Monday, February 20, 2017

Treasure in home town

About five years ago, I woke up with the news that surprised many in the city of Trivandrum (Thiruvananthapuram). It is the capital of the state of Kerala in the extreme southwest of India; I grew up around 15 miles down south from the city, before moving to the United States in 2011. Archaeologists just unearthed treasures worth over $1 trillion US dollars in a much-overlooked temple, in the middle of the city. 

Who in the world would have thought that just another Hindu temple, among the thousands in Kerala, that anybody can walk in anytime, hosted a grand treasure in its secret vaults underneath. Looks like a perfect setting for another Indiana Jones movie is in making. The temple in the spotlight is called Sree Pathmanabha Swamy Temple. It was built in around 16th century and was dedicated to Padmanabha Swamy, a Hindu deity, revered by the erstwhile royal family of Travancore. When India got independence from the British in 1947, both Travancore and neighboring Cochin kingdoms joined the Indian Union, and later, the Malayalam speaking region formed the state of Kerala. Since then the temple's glory diminished, as the royal family lost its grandiose, and their chief deity became less relevant to people. 

Image of the temple from Forbes website

As a boy, I have been personally around the temple many times for attending the teaching programs of Jehovah's Witnesses in a close by auditorium. The temple had no guards, and it was easily accessible to the public anytime. Of course not after the discovery, now protected with machine guns, security cameras, motion detectors, and seismic sensors. To mention a few, the items discovered in four vaults included golden idols studded with diamonds and other precious stones, a gold sheaf weighing over 1000 pounds, an 80-pound golden veil, hundreds of thousands of gold coins, golden artifacts, necklaces, diadems, rubies, sapphires, emeralds, and other gemstones. Further two vaults were not opened yet since temple priests objected, citing "bad omens", and the Supreme Court of India which directed archaeologists to investigate the matter put it on hold.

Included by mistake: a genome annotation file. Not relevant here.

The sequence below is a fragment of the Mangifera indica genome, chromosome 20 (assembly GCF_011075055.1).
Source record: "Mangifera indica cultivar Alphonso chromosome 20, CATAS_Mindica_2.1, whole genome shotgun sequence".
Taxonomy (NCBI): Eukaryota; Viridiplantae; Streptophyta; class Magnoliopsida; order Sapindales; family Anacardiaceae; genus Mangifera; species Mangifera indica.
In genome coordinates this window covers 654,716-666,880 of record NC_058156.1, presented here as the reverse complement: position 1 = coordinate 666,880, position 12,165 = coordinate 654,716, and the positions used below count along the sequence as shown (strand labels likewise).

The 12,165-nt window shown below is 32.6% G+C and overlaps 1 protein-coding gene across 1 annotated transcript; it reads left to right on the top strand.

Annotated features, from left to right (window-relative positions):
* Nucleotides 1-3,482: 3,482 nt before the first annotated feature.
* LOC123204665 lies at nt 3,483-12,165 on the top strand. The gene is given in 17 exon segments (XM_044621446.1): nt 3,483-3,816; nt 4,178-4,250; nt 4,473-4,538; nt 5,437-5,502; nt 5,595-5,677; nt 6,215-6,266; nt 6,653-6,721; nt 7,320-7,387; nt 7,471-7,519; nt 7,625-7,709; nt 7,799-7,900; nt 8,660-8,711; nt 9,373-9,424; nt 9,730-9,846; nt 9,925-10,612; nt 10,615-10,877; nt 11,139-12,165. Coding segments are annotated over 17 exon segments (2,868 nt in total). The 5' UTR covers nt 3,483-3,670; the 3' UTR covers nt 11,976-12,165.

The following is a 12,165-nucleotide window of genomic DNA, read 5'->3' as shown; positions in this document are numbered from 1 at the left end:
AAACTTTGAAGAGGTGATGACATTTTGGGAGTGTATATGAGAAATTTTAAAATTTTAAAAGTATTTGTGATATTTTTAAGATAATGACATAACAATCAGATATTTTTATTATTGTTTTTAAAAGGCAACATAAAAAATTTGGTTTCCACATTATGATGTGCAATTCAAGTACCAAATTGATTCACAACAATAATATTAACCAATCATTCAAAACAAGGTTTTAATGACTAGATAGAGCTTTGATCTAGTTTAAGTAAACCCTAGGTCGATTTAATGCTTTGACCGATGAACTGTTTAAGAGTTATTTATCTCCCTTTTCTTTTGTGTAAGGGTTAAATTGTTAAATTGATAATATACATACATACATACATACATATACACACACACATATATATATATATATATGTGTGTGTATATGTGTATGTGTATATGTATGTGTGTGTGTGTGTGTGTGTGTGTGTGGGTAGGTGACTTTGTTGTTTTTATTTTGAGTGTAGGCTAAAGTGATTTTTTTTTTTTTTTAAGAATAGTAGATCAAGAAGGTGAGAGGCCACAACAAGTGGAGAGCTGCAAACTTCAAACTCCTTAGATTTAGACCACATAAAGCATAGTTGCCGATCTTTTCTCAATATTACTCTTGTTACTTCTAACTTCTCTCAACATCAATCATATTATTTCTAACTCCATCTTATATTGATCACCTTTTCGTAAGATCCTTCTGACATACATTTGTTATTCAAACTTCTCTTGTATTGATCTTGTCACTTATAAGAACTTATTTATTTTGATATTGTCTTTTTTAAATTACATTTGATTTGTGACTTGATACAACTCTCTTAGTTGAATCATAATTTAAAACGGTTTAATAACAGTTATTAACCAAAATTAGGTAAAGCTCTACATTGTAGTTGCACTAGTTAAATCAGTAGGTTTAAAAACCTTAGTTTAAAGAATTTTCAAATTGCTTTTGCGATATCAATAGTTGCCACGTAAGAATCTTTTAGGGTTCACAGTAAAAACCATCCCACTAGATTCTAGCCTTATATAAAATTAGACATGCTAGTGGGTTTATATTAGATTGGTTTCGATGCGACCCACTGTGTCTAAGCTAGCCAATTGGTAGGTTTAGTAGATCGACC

To give a comparison, being one of the largest economies in the world, the net GDP of present Indian economy is around $1.87 trillion USD, but researchers are estimating this treasure by antique value to be worth over $1 trillion USD. It is believed that the treasure is an accumulation of wealth over the past two millenniums by trade, tax, and gifts to the royal family and their predecessor kingdoms. Gold has a major role in Indian women's adornment, and even today, India's obsession with gold and precious stones is well-known. Likely, when British colonies were established in around the 17th century, the rulers who were aware of this treasure put it in secret vaults underneath their much-revered temple to protect against plundering. Today, there is already a debate among the public as to how this treasure should be used, with some suggesting that it should be used for public welfare, others dissent, and opine that it belongs to the temple and should be left alone. Meanwhile, the descendants of the royal family are also claiming a stake on the wealth, opposing the current ownership by Kerala state government, and the legal dispute is currently pending before the Supreme Court of India.